Call Hijacking In both traditional and VoIP telephony, call hijacking refers to one of the intended endpoints of a conversation being exchanged with the attacker. A typical scenario involves the so-called man in the middle (MITM) attack. An intruder is able to read, insert, and modify at will messages between two parties without either party knowing the link between them has been compromised. In a VoIP environment, call hijacking may have consequences similar to call eavesdropping, but it also impacts the integrity of the communications.
Caller ID Spoofing Caller ID is a telephony intelligent network service that transmits the caller's telephone number (and sometimes the caller's name) to the called party's telephone equipment before the call is answered. In the context of network security, a spoofing attack is a situation where one person or program successfully masquerades as another by falsifying data and thereby gains an illegitimate advantage. This type of attack is usually easier to carry out with VoIP than with traditional telephony. The ability to forge an arbitrary caller ID may help bypass some authentication mechanisms and may facilitate social engineering attacks. For these reasons, it can have important consequences for the security of an organization.
Denial of Service In the context of network security, a denial of service (DoS) attack is an attempt to make a computer or network service resource unavailable to its intended users. DoS attacks can target VoIP infrastructures and data networks, in general, from the physical to the application layer. They can take two main forms: floods (where a network, system, or service is overwhelmed by a larger and stronger source) and disruptions (where a system or service is forced to reset, or where network configuration information, such as routing parameters, is tampered with). Any network may be vulnerable to DoS attacks, but the problem is exacerbated with VoIP technology because of its high sensitivity to packet loss or delay.
In order to create a solid and coherent VoIP attack taxonomy, upon which you can build a complete framework for VoIP security auditing, we have thoroughly researched the topic and outlined a layered classification. Since VoIP is a very complex field, the divide et impera (divide and conquer, in English) approach has been adopted to simplify the task. The attacks have thus been organized into the following four broad categories (see Figure 7-1):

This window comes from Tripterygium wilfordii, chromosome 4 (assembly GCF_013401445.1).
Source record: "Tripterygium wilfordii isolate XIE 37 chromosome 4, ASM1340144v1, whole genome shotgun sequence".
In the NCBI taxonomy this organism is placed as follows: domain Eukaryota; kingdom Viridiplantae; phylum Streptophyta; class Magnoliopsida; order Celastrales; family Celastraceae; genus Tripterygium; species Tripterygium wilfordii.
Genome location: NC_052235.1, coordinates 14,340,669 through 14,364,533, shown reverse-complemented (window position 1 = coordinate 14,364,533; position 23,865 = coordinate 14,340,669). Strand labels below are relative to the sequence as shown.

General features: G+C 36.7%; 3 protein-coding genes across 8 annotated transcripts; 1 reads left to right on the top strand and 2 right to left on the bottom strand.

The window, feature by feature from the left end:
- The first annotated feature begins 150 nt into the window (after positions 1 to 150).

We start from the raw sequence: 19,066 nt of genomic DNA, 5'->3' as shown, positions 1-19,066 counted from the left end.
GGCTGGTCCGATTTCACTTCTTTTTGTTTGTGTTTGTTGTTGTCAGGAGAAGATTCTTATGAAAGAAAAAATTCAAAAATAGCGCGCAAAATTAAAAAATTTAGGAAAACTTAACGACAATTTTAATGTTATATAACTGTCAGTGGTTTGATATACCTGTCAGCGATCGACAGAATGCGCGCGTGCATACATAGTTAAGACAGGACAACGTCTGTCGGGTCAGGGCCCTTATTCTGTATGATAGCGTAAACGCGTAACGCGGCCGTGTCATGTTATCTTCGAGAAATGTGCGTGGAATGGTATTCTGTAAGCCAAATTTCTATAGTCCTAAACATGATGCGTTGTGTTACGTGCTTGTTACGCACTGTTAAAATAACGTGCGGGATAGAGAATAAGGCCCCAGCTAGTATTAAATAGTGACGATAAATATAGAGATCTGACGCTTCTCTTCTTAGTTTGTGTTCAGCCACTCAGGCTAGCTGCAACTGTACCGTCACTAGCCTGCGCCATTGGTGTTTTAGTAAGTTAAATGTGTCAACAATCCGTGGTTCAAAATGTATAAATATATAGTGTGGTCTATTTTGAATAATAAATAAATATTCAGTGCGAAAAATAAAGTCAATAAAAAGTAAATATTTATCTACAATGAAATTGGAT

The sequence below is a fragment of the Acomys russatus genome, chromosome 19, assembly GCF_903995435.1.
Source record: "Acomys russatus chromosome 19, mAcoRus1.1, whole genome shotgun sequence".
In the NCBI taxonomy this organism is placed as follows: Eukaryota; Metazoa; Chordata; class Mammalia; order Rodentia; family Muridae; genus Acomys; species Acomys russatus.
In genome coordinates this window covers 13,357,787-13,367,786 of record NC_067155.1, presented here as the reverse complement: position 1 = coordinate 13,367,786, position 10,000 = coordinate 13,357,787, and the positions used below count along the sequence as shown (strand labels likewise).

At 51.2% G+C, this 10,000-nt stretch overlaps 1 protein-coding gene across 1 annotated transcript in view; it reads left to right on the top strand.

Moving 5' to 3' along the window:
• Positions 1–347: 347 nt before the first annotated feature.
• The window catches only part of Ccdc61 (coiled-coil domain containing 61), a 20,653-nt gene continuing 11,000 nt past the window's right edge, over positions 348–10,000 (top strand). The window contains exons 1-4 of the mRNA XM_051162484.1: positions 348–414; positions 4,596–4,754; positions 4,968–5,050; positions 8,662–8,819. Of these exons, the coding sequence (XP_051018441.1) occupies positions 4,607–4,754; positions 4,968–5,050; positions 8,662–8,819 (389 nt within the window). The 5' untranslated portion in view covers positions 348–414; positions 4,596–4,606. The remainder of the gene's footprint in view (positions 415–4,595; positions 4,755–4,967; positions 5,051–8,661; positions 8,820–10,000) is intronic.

• Network attacks Related to the architecture of the converging networks
• System attacks Aimed at both conventional equipment and VoIP network elements
• Signaling attacks Related to the signaling protocols in use (H.323, SIP, etc.)
• Transport attacks Related to the media transport protocols in use (RTP, RTCP, etc.)
The next sections will focus on some of the potential attack vectors in a VoIP environment, along with their impact on security requirements defined by the CIA paradigm. The vulnerabilities described here are generic and may not apply to all environments and configurations, but have all been found during security audits performed on a large number of VoIP deployments. This information is not to be considered exhaustive. Some systems may have specific security weaknesses that are not covered here. Finally, new and rapidly emerging technologies and protocol designs have the ability to radically change VoIP as we know it; thus our taxonomy may become (partly) obsolete relatively soon.
Nevertheless, this information should provide a good starting point for security auditors unfamiliar with VoIP technology, and be a solid reference for professionals already actively working in this field.
Transport attacks Signaling attacks
System attacks Network attacks
Figure 7-1 VoIP attack categories